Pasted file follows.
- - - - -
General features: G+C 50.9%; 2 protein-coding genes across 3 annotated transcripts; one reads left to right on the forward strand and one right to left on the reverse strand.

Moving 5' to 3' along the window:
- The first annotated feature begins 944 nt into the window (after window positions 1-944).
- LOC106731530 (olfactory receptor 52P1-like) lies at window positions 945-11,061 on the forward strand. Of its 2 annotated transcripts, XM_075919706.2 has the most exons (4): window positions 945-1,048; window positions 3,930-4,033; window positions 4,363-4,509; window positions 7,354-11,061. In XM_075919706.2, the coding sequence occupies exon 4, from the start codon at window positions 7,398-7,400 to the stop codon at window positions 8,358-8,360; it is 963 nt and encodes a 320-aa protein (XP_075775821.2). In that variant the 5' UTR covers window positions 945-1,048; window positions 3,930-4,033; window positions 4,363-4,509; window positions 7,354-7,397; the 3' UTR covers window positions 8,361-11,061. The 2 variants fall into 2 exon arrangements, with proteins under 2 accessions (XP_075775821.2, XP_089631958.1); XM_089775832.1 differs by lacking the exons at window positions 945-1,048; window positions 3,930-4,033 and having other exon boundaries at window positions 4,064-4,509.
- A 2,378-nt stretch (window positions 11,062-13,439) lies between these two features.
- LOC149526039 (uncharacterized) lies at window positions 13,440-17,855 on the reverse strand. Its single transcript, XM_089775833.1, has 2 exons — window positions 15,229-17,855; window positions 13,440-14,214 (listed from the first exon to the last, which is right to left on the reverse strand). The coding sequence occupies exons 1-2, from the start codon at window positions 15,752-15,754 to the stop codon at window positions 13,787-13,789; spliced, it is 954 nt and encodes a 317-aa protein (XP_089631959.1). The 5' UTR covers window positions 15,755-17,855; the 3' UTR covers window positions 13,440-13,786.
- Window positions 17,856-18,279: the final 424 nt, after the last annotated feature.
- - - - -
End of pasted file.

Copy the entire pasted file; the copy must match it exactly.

General features: G+C 50.9%; 2 protein-coding genes across 3 annotated transcripts; one reads left to right on the forward strand and one right to left on the reverse strand.

Moving 5' to 3' along the window:
- The first annotated feature begins 944 nt into the window (after window positions 1-944).
- LOC106731530 (olfactory receptor 52P1-like) lies at window positions 945-11,061 on the forward strand. Of its 2 annotated transcripts, XM_075919706.2 has the most exons (4): window positions 945-1,048; window positions 3,930-4,033; window positions 4,363-4,509; window positions 7,354-11,061. In XM_075919706.2, the coding sequence occupies exon 4, from the start codon at window positions 7,398-7,400 to the stop codon at window positions 8,358-8,360; it is 963 nt and encodes a 320-aa protein (XP_075775821.2). In that variant the 5' UTR covers window positions 945-1,048; window positions 3,930-4,033; window positions 4,363-4,509; window positions 7,354-7,397; the 3' UTR covers window positions 8,361-11,061. The 2 variants fall into 2 exon arrangements, with proteins under 2 accessions (XP_075775821.2, XP_089631958.1); XM_089775832.1 differs by lacking the exons at window positions 945-1,048; window positions 3,930-4,033 and having other exon boundaries at window positions 4,064-4,509.
- A 2,378-nt stretch (window positions 11,062-13,439) lies between these two features.
- LOC149526039 (uncharacterized) lies at window positions 13,440-17,855 on the reverse strand. Its single transcript, XM_089775833.1, has 2 exons — window positions 15,229-17,855; window positions 13,440-14,214 (listed from the first exon to the last, which is right to left on the reverse strand). The coding sequence occupies exons 1-2, from the start codon at window positions 15,752-15,754 to the stop codon at window positions 13,787-13,789; spliced, it is 954 nt and encodes a 317-aa protein (XP_089631959.1). The 5' UTR covers window positions 15,755-17,855; the 3' UTR covers window positions 13,440-13,786.
- Window positions 17,856-18,279: the final 424 nt, after the last annotated feature.